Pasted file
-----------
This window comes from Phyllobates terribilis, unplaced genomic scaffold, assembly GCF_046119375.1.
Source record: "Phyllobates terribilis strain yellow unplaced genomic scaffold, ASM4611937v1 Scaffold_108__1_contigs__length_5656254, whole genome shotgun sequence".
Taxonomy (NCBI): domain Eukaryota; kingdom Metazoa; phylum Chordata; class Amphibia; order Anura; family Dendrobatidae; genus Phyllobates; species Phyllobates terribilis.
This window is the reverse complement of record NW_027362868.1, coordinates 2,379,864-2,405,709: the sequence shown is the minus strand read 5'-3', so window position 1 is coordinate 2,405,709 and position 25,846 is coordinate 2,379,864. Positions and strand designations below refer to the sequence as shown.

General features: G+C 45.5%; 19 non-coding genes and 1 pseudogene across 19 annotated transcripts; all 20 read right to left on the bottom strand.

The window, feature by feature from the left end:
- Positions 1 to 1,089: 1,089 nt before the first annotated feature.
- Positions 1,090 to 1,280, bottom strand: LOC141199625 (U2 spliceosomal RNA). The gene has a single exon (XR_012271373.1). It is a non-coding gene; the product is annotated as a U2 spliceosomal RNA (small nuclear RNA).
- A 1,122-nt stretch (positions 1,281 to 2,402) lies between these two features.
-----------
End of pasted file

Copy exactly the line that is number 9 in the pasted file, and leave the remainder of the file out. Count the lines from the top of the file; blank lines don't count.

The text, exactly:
- A 1,122-nt stretch (positions 1,281 to 2,402) lies between these two features.